Raccat is self-admittedly “obsessed” with making the market as connected as possible. Wematch is built around a set of APIs which enables both inbound and outbound connectivity with clients, allowing suggestions of trades to clients as well as users posting bids and offers to the platform.
Raccat identifies an edge for Wematch in using artificial intelligence to understand users’ preferences and requirements, suggesting matches and trade opportunities to them based on what they have traded in the past.
“We see this service as being like an Amazon for securities financing” he said. “We base recommendations on what people have expressed interest in or traded in the past.
“If you put a selling interest on a CAC40 TRS regularly, we will let you know when someone is putting up a buying interest on the same structure even if you have not put your interest. We communicate with the users regularly and they like the approach.”
Supporting not disintermediating
While other platforms want to overhaul market structure and provide an all-to-all service, Raccat is clear he is not trying to disintermediate banks.
“We deal with the banks, we don’t talk to our clients’ clients. There is no risk of disintermediation on Wematch. We are simply automating processes that have been traditionally manual such as collateral transformation and collateral upgrades.
“Processes that traditionally took hours to negotiate and set up can be done in less than half an hour on Wematch if users have the right systems and the right set up. We are trying to institutionalise efficiency.”
Raccat recognises the trend towards disintermediation in the market but is sceptical about how rapidly it will progress.
“I don’t see how a beneficial owner will be able to deal efficiently on a securities lending trade directly with a hedge fund. The credit parameters, requirements around managing collateral, pre-trade and post-trade etc will still necessitate the intervention of a lending agent or a prime broker,” he said.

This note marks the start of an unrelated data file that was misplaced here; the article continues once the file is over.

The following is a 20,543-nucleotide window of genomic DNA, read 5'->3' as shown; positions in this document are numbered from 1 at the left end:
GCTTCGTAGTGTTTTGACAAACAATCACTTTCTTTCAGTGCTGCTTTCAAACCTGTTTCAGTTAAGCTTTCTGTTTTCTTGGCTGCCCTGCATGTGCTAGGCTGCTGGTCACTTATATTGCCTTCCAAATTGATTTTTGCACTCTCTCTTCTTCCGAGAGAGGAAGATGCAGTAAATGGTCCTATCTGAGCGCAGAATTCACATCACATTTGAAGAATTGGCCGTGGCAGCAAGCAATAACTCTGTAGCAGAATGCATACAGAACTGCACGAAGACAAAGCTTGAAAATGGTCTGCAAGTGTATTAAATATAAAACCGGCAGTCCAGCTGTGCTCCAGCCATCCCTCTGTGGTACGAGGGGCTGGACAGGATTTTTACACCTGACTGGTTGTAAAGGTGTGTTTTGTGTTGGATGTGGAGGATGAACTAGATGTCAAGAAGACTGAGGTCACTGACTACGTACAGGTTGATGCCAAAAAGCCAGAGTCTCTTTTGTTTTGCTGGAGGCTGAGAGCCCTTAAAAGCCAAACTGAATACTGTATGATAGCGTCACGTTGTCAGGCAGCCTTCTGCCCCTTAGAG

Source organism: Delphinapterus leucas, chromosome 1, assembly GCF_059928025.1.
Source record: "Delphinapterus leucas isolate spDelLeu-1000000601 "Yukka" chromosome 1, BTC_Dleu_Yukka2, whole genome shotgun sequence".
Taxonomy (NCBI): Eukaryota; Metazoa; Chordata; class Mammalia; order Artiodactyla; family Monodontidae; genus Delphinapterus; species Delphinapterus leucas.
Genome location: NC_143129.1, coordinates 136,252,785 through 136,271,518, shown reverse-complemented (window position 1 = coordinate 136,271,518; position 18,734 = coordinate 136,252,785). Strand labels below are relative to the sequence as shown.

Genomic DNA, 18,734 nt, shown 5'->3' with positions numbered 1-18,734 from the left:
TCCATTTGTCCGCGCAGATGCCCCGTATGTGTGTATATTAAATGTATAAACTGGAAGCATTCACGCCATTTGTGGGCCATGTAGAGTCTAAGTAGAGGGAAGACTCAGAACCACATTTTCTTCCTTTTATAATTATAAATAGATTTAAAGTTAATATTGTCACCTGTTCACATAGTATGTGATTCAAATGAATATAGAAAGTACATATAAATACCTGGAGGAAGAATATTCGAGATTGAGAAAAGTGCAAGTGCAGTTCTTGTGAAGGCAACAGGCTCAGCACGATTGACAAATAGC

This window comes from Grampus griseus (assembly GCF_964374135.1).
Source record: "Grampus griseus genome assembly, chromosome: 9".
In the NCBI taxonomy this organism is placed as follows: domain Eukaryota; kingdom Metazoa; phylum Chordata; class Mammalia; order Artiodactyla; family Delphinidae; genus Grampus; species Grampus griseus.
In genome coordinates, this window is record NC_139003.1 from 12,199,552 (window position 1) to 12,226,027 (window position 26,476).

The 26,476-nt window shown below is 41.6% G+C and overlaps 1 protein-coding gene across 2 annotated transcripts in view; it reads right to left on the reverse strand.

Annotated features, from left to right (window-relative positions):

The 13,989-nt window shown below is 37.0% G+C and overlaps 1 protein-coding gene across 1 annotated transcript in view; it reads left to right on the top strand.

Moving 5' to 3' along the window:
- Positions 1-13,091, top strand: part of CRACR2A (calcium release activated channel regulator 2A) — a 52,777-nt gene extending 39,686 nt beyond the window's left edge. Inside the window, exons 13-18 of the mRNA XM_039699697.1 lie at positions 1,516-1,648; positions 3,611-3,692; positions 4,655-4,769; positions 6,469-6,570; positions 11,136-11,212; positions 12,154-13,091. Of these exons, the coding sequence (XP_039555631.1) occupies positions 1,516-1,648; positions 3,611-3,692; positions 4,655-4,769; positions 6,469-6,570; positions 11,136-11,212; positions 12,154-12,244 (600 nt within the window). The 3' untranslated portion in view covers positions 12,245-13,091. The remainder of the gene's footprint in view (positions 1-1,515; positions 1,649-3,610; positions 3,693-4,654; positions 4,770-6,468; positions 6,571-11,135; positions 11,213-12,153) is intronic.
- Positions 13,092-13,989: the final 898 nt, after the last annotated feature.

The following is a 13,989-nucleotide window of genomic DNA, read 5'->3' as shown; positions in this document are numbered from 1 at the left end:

“Disintermediation may come at some point but not yet, we are clear about that in our commercial strategy. We are clear and transparent about what we are doing. Some platforms have other strategies but at this stage we are focused on providing a service to financial institutions.”
Another selling point for Wematch, according to Raccat, is its independence. Other platforms that have launched tend to be owned by large banks or interdealer brokers. Wematch is funded by private shareholders.
“We are not biased by having one large banks as a shareholder. It is only private investment we have,” he said. “We are offering best execution, transparency and liquidity and to do that effectively we think we need to be unbiased and totally neutral.”
One major challenge for Wematch and all new collateral platforms is building liquidity. Many clients adopt a “wait-and-see” approach but that perpetuates a lack of liquidity.
“It is all about change management,” believes Raccat. “Today we have the clients, we have the desks, we have the technology, we have the traders and we have the potential. It is growing every day with new users regularly joining the community. The traction is here but needs a permanent push.
“We are getting there, everyone is getting connected and liquidity is growing.”